Lessons from My Reading

M. K. Theodoratus, Fantasy Writer, blogs about the books she reads--mostly fantasy and mystery authors whose books catch her eye and keep her interest. Nothing so formal as a book review, just chats about what she liked. Theodoratus also mutters about her own writing progress or ... lack of it.

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Friday, October 28, 2011

Vampire Weenies Meet Bunnicula: MG Reviews for Halloween

Found a mystery last September, while browsing in a indie bookstore, with an intriguing blurb about a lady sleuth, who could talk to ghosts. Gave me the idea to do reviews of ghost stories for the Halloween month. After all October is the month when the veils between dimensions thin, until they're gone at Samhain.

Then, I started reading the book. Thought the MC was a wimp. Worse, the ghost was a whiner. A complete turn-off. I read about four chapters and found none of the characters engaging. Kept meaning to go back and give the book another try. I read a bunch of other books instead.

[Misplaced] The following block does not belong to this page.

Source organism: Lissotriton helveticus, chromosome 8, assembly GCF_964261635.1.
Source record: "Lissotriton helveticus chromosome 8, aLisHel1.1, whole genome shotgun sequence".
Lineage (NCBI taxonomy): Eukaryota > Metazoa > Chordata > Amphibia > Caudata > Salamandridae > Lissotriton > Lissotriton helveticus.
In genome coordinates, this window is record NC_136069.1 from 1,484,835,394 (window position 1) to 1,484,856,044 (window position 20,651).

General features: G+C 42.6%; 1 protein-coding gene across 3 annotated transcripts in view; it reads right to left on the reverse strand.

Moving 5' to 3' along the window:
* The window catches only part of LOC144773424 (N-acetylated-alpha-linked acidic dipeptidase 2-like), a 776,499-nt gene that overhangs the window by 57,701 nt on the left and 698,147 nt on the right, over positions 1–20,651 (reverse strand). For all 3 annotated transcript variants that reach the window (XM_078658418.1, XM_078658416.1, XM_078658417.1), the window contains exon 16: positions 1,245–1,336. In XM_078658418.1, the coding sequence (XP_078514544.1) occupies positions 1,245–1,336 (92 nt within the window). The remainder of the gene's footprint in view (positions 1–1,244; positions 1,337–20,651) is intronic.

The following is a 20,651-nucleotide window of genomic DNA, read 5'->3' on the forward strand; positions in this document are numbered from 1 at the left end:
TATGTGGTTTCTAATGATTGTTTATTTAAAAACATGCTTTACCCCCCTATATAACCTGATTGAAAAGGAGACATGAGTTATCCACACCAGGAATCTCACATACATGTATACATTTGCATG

At the moment, I have to dig it out of the to-read pile by my chair and put it in the trade pile. [Have been a little busy trying to finish The Somant Troubles, a Half-Elven novella, about my callused character, Mariah, who many won't like because she's not warm. -- Don't think I'll get it done.]

Still, I've been reading some interesting books. How does Attack of the Vampire Weenies sound? Actually, the book is a collection of short stories by David Lubar. Lovely very short tales that twist and up-end all sorts of legends and cliches in scary and unexpected ways.

Lubar really demonstrates the short story framework: introduce the character/situation, throw down the complication, and solve the character's problem with a slight twist so the reader doesn't quite guess the ending. The book is part of a series. If you are working of plot pacing, a suggest you buy a book and study.

Then, practice by joining Write1Sub1.[The basic idea is to write a short story a week and submit it. The idea comes from Ray Bradbury, and Milo Fowler was one of the people getting it going. -- I may do it next year while I revise stuff in my computer -- five/six finished novels.]

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How about a vampire of another sort: Bunnicula, the infamous vegetable destroying bunny? James Howe continues his punny narratives of the Monroe family and their pets. In this episode, Bunnicula goes into a massive depression, and the fellow pets try to save him, even Claude, the cat, who usually tries to off him.

Not only did I read both books. I laughed out loud.
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